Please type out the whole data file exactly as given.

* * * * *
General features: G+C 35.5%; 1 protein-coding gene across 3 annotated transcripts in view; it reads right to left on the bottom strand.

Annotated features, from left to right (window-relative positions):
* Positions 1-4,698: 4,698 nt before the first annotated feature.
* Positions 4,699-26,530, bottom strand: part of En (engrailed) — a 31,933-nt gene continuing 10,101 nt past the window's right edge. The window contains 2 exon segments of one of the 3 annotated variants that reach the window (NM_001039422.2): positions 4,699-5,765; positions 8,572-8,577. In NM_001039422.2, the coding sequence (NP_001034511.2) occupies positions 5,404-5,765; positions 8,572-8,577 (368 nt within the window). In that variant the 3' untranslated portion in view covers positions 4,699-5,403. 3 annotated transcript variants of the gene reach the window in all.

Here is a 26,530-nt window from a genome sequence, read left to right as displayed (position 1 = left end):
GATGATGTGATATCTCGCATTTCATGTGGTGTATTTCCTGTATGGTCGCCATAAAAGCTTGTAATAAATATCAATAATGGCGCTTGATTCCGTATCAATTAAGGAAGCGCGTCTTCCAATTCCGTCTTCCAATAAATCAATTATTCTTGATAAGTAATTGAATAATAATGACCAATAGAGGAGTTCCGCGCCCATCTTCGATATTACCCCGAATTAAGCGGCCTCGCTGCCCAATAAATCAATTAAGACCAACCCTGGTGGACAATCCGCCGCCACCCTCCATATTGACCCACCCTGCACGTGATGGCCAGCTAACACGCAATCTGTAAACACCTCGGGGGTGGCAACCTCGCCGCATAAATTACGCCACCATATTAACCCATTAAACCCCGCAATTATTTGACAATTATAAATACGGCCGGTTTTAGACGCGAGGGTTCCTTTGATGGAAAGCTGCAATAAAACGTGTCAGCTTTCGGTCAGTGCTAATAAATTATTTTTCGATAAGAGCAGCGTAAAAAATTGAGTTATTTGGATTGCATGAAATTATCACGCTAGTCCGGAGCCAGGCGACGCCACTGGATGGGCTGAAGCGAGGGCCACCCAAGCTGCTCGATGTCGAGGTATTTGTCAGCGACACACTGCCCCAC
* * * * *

General features: G+C 35.5%; 1 protein-coding gene across 3 annotated transcripts in view; it reads right to left on the bottom strand.

Annotated features, from left to right (window-relative positions):
* Positions 1-4,698: 4,698 nt before the first annotated feature.
* Positions 4,699-26,530, bottom strand: part of En (engrailed) — a 31,933-nt gene continuing 10,101 nt past the window's right edge. The window contains 2 exon segments of one of the 3 annotated variants that reach the window (NM_001039422.2): positions 4,699-5,765; positions 8,572-8,577. In NM_001039422.2, the coding sequence (NP_001034511.2) occupies positions 5,404-5,765; positions 8,572-8,577 (368 nt within the window). In that variant the 3' untranslated portion in view covers positions 4,699-5,403. 3 annotated transcript variants of the gene reach the window in all.

Here is a 26,530-nt window from a genome sequence, read left to right as displayed (position 1 = left end):
GATGATGTGATATCTCGCATTTCATGTGGTGTATTTCCTGTATGGTCGCCATAAAAGCTTGTAATAAATATCAATAATGGCGCTTGATTCCGTATCAATTAAGGAAGCGCGTCTTCCAATTCCGTCTTCCAATAAATCAATTATTCTTGATAAGTAATTGAATAATAATGACCAATAGAGGAGTTCCGCGCCCATCTTCGATATTACCCCGAATTAAGCGGCCTCGCTGCCCAATAAATCAATTAAGACCAACCCTGGTGGACAATCCGCCGCCACCCTCCATATTGACCCACCCTGCACGTGATGGCCAGCTAACACGCAATCTGTAAACACCTCGGGGGTGGCAACCTCGCCGCATAAATTACGCCACCATATTAACCCATTAAACCCCGCAATTATTTGACAATTATAAATACGGCCGGTTTTAGACGCGAGGGTTCCTTTGATGGAAAGCTGCAATAAAACGTGTCAGCTTTCGGTCAGTGCTAATAAATTATTTTTCGATAAGAGCAGCGTAAAAAATTGAGTTATTTGGATTGCATGAAATTATCACGCTAGTCCGGAGCCAGGCGACGCCACTGGATGGGCTGAAGCGAGGGCCACCCAAGCTGCTCGATGTCGAGGTATTTGTCAGCGACACACTGCCCCAC